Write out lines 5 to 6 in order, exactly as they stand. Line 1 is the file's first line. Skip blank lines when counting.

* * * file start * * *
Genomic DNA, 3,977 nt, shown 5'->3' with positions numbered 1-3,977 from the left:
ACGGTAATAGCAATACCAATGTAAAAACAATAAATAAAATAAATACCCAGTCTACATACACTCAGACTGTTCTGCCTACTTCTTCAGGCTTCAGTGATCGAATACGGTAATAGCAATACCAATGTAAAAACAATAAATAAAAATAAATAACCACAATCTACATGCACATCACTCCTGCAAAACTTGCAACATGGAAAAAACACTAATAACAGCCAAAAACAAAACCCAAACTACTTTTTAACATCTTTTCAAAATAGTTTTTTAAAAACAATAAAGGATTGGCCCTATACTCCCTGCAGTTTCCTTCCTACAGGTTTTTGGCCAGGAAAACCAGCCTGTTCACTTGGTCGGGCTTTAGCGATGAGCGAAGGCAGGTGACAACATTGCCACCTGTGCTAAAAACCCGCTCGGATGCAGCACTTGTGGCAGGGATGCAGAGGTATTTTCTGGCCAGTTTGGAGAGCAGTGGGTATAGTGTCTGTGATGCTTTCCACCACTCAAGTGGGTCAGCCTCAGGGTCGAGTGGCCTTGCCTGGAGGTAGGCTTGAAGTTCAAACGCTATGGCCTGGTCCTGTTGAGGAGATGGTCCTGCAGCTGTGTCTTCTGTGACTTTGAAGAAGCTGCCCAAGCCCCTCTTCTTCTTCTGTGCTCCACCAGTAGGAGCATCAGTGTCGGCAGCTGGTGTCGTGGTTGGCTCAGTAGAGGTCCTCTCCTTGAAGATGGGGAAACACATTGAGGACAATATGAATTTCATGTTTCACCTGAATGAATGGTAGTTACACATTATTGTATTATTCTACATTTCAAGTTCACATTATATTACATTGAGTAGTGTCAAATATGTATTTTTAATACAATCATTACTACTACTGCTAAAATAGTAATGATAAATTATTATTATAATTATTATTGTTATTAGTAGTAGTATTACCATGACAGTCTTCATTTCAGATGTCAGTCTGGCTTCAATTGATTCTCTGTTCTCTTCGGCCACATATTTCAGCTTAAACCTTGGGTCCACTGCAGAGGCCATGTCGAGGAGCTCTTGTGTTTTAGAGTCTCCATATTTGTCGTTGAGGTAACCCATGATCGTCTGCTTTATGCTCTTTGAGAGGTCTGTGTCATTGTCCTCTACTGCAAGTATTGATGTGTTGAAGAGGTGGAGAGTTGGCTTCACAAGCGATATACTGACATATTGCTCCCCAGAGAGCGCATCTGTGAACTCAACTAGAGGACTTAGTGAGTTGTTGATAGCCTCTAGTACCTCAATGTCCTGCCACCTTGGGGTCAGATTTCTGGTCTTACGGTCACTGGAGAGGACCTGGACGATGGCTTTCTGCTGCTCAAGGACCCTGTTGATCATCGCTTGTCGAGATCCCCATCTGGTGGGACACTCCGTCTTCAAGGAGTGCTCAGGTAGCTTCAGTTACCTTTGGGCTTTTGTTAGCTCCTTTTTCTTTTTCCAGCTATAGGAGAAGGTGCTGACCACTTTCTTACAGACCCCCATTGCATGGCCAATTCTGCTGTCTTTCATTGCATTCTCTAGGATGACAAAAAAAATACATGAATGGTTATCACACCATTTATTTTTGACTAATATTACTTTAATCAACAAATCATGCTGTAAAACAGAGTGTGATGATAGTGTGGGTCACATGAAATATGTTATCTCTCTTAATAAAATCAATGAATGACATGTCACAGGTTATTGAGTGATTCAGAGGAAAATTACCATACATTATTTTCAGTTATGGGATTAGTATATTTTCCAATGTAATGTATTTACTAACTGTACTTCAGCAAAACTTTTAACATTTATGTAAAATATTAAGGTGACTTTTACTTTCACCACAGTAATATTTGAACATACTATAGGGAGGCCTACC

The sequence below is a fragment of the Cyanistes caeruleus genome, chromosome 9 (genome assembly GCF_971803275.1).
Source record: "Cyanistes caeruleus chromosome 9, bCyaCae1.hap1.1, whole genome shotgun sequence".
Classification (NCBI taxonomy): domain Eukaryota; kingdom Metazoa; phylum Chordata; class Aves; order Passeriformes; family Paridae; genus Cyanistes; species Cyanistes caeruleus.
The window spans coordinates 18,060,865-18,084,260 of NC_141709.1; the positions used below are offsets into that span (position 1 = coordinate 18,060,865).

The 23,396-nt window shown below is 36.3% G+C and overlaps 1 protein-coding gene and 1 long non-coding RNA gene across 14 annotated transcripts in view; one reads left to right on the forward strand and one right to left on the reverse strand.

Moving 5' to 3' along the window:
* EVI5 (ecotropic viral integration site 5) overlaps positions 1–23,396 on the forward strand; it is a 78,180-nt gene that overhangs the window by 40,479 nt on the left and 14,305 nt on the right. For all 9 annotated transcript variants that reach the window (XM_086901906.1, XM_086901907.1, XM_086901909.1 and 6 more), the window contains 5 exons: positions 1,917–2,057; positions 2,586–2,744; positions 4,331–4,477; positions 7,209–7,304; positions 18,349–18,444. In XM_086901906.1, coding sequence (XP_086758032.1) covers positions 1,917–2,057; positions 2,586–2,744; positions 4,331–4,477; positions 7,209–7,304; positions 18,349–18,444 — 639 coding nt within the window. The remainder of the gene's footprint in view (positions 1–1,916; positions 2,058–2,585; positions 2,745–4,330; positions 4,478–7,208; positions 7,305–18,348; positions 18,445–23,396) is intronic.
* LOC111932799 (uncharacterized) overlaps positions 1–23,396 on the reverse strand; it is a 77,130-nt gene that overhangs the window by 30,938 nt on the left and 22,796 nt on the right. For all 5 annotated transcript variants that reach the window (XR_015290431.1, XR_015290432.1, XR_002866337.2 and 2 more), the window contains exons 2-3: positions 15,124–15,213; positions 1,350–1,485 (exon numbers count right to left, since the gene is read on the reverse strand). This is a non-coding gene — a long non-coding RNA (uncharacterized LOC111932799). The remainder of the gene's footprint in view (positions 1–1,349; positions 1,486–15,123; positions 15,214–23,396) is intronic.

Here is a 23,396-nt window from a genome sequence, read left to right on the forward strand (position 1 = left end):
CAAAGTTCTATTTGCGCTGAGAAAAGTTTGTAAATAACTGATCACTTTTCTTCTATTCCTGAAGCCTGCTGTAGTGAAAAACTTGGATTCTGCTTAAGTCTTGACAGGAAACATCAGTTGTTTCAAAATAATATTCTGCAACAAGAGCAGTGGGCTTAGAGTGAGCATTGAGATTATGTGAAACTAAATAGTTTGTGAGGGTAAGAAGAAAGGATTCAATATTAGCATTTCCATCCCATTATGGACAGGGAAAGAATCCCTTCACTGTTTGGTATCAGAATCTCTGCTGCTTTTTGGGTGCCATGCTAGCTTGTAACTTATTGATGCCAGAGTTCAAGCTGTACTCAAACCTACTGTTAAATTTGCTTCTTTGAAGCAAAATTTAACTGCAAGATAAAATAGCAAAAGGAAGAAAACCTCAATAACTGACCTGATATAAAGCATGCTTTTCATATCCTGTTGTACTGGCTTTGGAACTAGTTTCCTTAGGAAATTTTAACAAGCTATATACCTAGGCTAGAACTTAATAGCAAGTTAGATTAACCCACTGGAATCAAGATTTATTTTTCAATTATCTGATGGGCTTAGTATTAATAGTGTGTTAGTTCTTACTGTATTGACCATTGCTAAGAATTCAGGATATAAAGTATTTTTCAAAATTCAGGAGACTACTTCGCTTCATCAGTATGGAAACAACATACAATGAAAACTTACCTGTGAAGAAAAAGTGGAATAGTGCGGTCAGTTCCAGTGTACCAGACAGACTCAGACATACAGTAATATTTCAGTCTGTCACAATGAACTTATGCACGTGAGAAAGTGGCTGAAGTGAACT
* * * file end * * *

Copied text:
Classification (NCBI taxonomy): domain Eukaryota; kingdom Metazoa; phylum Chordata; class Aves; order Passeriformes; family Paridae; genus Cyanistes; species Cyanistes caeruleus.
The window spans coordinates 18,060,865-18,084,260 of NC_141709.1; the positions used below are offsets into that span (position 1 = coordinate 18,060,865).